Social stress and the sociology of emotions; coping and hostility
The impact of adverse circumstances differs among individuals, and coping resources of diverse types could help people master and overcome adverse circumstances. While the social stress model addresses the link between social position, stressors, psychological stress and health outcomes, the sociology of emotions examines how the social world is experienced in emotional loaded categories, such as hostility with its’ bodily correlates.
The study aim is twofold: to investigate the different health impacts of a range of stressors according to the way the stressors were appraised by those afflicted and how the buffering resources are socially distributed. In these studies coping is considered to be a dynamic process. Also the aim is to investigate how hostility reflects the individual’s social position and whether this emotion of shame and anger is independently related to morbidity and mortality.
From 2003 and ongoing
Previous research has mainly focused on coping and on hostility as dispositions with little attention on how these dispositions are connected to the position in social structures at the macro level. Socioeconomic factors have been included as confounders in several studies of different coping strategies in a range of stressors and in analyses of the detrimental health effects of hostility. We address the following issues: 1) The association between social position and coping strategies with different health problems and different life events, including the association between outcomes of patient education and counseling and individual coping strategies. 2) How hostility is related to people’s location within social structures in adult life and in a life course perspective. I.e. hostility and social position may affect each other during the life course and we aim to study these associations between generations and within generations with multiple measurements of hostility and socioeconomic position.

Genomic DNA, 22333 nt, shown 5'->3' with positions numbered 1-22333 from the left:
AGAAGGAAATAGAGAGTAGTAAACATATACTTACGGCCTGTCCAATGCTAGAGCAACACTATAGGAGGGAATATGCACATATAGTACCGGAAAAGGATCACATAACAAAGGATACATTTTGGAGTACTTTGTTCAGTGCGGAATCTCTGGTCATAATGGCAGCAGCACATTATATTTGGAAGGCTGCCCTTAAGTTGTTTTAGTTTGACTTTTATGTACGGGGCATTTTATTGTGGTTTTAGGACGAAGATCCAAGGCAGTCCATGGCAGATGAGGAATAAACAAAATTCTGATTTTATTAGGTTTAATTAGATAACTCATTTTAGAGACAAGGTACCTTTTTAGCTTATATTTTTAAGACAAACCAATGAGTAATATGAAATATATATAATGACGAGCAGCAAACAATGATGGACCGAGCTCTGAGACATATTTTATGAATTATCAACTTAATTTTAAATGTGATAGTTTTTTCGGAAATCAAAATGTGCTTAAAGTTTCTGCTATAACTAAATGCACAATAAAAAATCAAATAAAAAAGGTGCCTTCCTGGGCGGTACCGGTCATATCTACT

The coping studies are based on data from: The Danish Longitudinal Study on Work, Unemployment and Health, The Copenhagen Multi-centre Psychosocial Infertility Research Programme (COMPI) and, Copenhagen Aging and Midlife Biobank (CAMB).
The studies on hostility are based on: The Metropolit project, The Danish Longitudinal Study on Work, Unemployment and Health and, Copenhagen Aging and Midlife Biobank (CAMB).
Ulla Christensen, Margit Kriegbaum, Rikke Lund, Naja Hulvej Rod, Lone Schmidt, Charlotte Ørsted Hougaard
Peterson BD, Pirritano M, Christensen U, Boivin J, Block J, Schmidt L. The longitudinal impact of partner coping in couples following 5 years of unsuccessful fertility treatment. Hum Reprod 2009; 24:1656-64
Peterson BD, Pirritano M, Christensen U, Schmidt L. The impact of partner coping in couples experiencing infertility. Hum Reprod 2008; 23:1128-37
Christensen U, Schmidt L, Hougaard CØ, Kriegbaum M, Holstein BE. Socioeconomic position and variations in coping strategies in musculoskeletal pain: a cross-sectional study of 1,287 40- and 50-year-old men and women. J Rehab Med 2006; 38(5):316-21
Christensen U, Schmidt L, Kriegbaum M, Hougaard CØ, Holstien BE. Coping with unemployment: does educational attainment make any difference? Scand JPublic Health 2006; 34(4): 363-70
Christensen U, Lund R, Damsgaard MT, Holstein BE, Ditlevsen S, Diderichsen F, Due P, Iversen L, Lynch J. cynical hostility, socioeconomic position, health behaviors, and symptom load: a cross-sectional analysis in a Danish population-based study. Psychosom Med 2004; 66(4): 572-77
Schmidt L, Christensen U, Holstein BE. The social epidemiology of coping with infertility. Hum Reprod 2004; 20(4): 1044-52